Identity, Community, Belonging: Imagining the Creation of a Postcolonial/Asian American Kachin Christian Community

Htoi San Lu
Graduate Student, Religion
Vanderbilt University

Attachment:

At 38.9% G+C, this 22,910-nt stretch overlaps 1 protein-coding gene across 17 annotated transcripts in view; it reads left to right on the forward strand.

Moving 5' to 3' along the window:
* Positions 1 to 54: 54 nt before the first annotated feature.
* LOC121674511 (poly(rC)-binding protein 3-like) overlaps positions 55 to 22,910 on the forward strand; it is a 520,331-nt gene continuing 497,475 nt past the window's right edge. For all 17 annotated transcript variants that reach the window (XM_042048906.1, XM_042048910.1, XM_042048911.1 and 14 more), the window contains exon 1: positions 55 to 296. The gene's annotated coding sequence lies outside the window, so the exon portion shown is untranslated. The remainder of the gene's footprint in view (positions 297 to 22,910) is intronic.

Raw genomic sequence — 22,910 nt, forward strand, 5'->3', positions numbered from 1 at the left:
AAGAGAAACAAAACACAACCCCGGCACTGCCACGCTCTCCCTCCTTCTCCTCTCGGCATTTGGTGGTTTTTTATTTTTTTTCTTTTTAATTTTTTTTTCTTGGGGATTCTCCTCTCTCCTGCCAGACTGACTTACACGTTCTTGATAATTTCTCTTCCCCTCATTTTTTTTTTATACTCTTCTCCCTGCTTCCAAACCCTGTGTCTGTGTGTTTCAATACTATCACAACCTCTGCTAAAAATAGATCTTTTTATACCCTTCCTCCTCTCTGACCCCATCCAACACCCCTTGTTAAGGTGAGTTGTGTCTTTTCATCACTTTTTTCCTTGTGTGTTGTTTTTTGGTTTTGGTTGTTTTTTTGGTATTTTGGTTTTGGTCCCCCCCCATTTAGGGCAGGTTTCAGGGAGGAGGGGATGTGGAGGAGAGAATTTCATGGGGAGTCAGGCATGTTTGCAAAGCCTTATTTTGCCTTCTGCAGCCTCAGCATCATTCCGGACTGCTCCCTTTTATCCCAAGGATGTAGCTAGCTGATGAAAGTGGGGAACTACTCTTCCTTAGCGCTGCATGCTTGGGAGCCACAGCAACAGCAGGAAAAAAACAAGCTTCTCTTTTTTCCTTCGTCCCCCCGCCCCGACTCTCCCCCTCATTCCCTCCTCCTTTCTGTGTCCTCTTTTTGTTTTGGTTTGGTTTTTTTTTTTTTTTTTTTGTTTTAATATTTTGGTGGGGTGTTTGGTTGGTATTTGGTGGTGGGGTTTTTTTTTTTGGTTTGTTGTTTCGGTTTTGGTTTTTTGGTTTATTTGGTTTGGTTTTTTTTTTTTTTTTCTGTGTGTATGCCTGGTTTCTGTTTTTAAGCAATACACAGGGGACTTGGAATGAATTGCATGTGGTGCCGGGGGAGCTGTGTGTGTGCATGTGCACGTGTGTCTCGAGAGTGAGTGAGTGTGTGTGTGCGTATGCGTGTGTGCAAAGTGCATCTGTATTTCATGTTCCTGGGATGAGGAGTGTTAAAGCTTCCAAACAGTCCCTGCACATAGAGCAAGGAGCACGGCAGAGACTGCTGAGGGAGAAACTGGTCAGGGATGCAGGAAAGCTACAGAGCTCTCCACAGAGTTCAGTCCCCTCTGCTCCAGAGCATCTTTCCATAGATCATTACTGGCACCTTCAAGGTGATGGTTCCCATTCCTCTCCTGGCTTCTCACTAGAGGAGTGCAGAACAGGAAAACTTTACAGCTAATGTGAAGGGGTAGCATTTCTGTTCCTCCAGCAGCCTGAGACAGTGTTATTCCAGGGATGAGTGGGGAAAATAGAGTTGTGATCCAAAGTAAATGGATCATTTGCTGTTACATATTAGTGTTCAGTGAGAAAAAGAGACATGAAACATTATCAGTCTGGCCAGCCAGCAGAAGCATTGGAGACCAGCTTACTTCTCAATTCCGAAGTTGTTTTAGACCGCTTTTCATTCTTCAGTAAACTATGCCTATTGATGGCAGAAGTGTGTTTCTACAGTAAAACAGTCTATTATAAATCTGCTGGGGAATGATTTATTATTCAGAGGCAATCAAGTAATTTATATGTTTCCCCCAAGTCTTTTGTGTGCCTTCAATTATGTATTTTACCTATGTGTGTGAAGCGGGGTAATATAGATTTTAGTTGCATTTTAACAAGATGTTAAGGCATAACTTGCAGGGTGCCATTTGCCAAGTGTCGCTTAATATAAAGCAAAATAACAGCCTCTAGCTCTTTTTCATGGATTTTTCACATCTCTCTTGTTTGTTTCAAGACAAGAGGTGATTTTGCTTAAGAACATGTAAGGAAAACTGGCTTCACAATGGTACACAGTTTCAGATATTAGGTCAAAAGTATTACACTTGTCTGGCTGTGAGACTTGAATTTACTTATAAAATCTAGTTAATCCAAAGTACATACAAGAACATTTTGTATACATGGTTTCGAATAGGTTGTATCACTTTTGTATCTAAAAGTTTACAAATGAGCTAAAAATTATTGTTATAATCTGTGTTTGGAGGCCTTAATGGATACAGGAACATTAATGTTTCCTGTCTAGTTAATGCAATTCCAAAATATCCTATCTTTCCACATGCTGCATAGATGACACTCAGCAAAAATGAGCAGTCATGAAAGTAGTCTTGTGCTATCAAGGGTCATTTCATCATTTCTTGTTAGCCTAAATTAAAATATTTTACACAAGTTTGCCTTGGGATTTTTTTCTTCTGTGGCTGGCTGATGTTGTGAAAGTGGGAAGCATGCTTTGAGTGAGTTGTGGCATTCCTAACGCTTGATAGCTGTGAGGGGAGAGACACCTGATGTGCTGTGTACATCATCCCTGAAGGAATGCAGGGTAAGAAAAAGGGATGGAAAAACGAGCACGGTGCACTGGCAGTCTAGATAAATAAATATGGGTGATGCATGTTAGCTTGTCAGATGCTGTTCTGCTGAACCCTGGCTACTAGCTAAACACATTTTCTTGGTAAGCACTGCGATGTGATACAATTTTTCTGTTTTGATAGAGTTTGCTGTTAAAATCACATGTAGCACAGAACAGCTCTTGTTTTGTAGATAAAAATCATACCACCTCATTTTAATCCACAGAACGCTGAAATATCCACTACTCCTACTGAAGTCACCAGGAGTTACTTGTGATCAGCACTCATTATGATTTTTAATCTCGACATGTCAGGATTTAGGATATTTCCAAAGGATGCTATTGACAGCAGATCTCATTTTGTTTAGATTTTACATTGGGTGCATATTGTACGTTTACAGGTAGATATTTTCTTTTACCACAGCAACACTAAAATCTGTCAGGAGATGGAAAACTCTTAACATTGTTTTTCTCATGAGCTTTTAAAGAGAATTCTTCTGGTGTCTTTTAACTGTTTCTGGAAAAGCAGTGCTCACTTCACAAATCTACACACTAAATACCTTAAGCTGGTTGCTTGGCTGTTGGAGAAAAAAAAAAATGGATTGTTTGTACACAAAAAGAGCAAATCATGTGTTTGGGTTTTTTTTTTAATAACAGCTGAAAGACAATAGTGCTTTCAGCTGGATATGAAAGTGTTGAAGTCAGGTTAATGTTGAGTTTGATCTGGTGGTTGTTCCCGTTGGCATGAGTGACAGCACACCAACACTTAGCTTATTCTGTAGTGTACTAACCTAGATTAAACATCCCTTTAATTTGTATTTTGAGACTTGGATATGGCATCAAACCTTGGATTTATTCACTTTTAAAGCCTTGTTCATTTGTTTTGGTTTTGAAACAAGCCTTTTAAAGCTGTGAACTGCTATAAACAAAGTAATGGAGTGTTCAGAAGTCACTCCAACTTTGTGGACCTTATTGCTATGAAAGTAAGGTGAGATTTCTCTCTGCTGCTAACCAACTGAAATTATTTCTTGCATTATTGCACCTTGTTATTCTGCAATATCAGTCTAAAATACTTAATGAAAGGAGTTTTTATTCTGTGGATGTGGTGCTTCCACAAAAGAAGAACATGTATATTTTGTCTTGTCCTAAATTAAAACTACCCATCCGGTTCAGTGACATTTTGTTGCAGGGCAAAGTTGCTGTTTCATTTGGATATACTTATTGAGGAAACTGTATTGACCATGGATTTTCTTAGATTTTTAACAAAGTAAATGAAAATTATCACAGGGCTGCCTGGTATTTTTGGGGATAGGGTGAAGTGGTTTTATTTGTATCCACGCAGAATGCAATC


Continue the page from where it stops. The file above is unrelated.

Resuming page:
This dissertation examines theological, ecclesiological approaches to Christian community, identity, and belonging from an Asian/American and postcolonial feminist perspective: specifically examining how the Kachin Baptist community in the U.S. constructs their ethno-nationalist religious identity in changing geopolitical contexts. The Kachin are an indigenous, minoritized ethnic group who began to migrate from Burma/Myanmar to the United States in the 1950s. Divisions within the U.S.-based community emerged between 2011 and 2014, a period marked by intensified militarized conflict in Burma which resulted in thousands of civilians killed and more than 100,000 Kachin displaced. Kachin immigrants and resettled refugees in the U.S. have debated intensely about the contours of their community: differing about alliances and loyalty (to Kachin churches in Myanmar). I argue these divisions are best understood by examining the influential role of American Baptist missionaries and the Burmese sociopolitical context beginning in the 19th century to the present.

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